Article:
Historical Sew Monthly · knitting · workbasket

HSM January 2019 – Update #1

doll-photogravure[1]

The Dolly Dearest knitting pattern had been translated by Franklin Habit and posted on the knitty.com site.  But what wasn’t there was the type of wool and size of needles suggested by the original pattern.  I went to my book shelf and skimmed through the reprinted volumes that I had, until I found the pattern.

The yarn that it called for was:

7oz. Baldwin’s Beehive soft vest wool, white, 4ply, No.51

The needles were:

4 steel knitting needles, No.12 or No.11 (if a tight knitter)

OK.  On to the interwebs for a little poking around.  First I Googled the yarn.  There were several ‘hits’ that were like this: “Patons & Baldwins” followed with some additional blahblahblah.  Well, I see “Patons” yarns in the store all the time.  whoop! whoop!  This is an easy win for me.  I thought the “No.51” might be a weight sorta thing.  Nope.  It was a color, off-white-ish.  What I could figure out was that this was a fingering weight of yarn.  According to Crafty Council’s chart, fingering weight is a size #0 or crochet thread in size #10.  Not only can I do that, I have PLENTY of that laying about.

Next I looked for a conversion chart for the needles.  The sizes listed were Victorian sizes and I wanted to know a modern equivalent. On The Knitting Genealogist’s Blog there was a conversion chart from Old UK size to the metric size.  From the metric size it was easy to pick out the modern American equivalent.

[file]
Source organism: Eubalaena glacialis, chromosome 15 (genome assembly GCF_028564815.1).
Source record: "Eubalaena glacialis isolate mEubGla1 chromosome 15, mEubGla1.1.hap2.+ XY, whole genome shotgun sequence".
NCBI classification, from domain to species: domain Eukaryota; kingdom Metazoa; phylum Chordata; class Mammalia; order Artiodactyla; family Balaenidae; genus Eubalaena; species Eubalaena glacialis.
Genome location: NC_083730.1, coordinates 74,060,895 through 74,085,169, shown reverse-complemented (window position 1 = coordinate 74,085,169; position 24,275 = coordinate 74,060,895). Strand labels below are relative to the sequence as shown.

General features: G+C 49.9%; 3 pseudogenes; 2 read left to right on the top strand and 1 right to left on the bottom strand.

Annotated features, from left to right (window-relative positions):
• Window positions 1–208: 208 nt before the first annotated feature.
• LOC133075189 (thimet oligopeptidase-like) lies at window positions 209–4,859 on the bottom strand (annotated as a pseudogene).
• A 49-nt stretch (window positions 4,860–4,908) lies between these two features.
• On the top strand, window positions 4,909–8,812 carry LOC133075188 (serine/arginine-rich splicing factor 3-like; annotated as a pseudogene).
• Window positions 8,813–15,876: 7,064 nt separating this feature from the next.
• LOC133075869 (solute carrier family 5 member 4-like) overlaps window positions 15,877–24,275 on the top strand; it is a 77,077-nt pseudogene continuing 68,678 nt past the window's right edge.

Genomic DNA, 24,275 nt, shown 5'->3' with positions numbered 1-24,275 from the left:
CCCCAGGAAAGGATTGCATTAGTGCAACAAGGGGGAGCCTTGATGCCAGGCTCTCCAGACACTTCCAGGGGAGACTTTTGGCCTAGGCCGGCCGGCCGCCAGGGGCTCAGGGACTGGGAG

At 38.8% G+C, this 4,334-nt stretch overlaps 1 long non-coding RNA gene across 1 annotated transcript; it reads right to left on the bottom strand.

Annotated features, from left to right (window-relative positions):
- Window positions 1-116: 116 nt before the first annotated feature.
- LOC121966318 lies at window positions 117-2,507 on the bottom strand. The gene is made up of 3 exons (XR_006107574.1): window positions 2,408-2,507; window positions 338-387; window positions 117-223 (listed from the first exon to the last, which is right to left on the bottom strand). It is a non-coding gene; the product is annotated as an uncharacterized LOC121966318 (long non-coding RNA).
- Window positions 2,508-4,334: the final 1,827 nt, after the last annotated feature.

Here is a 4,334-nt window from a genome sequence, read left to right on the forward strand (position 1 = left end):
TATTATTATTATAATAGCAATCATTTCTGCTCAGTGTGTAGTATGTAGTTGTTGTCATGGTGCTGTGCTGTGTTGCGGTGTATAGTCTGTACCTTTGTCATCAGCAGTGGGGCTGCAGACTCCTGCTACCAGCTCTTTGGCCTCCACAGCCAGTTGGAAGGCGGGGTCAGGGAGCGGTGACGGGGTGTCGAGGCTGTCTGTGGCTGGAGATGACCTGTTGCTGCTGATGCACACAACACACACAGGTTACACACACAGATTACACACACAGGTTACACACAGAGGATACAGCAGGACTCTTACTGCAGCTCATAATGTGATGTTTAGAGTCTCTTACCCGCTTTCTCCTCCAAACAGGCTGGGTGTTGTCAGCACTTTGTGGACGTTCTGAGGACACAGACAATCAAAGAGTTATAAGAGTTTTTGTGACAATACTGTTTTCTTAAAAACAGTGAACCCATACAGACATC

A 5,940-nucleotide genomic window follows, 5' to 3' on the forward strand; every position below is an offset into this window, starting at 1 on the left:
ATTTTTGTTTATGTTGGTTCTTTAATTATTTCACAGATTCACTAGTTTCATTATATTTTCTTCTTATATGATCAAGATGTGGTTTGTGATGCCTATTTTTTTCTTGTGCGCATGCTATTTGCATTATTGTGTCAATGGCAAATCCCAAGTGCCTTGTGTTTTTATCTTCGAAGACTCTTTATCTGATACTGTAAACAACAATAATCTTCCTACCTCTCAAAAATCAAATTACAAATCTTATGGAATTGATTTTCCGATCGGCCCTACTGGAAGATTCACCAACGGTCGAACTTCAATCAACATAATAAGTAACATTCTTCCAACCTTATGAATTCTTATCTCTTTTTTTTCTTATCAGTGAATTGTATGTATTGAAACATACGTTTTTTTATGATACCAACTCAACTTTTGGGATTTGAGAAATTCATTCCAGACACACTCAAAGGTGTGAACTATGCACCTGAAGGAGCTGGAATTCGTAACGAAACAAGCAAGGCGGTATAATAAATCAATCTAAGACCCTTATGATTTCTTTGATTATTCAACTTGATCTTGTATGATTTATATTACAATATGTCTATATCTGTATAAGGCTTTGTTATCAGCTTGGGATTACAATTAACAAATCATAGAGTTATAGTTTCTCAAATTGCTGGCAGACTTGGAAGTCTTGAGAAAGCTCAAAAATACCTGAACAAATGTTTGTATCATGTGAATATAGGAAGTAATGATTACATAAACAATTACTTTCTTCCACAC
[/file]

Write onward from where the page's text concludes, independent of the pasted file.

Now I was ready to begin this project! (because I DON’T already have ANY projects already started she says sarcastically )  😀

Over this past weekend (1/12/19) I received my skirt pattern, purchased fabric and took this knitting project out in public for a Veteran’s knitting social event.  People kept asking me what delicate thing I was knitting.  I felt a little silly telling people that I was knitting “dolly dress from the early 1900’S”.

While purchasing the fabric, the shop attendant at the cutting desk asked what I would be making.  When I told her it was a skirt using a pattern from 1909, she got excited and asked me to come back and show here when it was done.  I think it is fun when other people get excited.  I like to encourage that excitement, so you be sure that I will go back to show her.  😀

By the end of this week I was about 1/2 done with the slip.

img_20190118_131928654
Dolly Dearest Slip – 1/2 done

 

 

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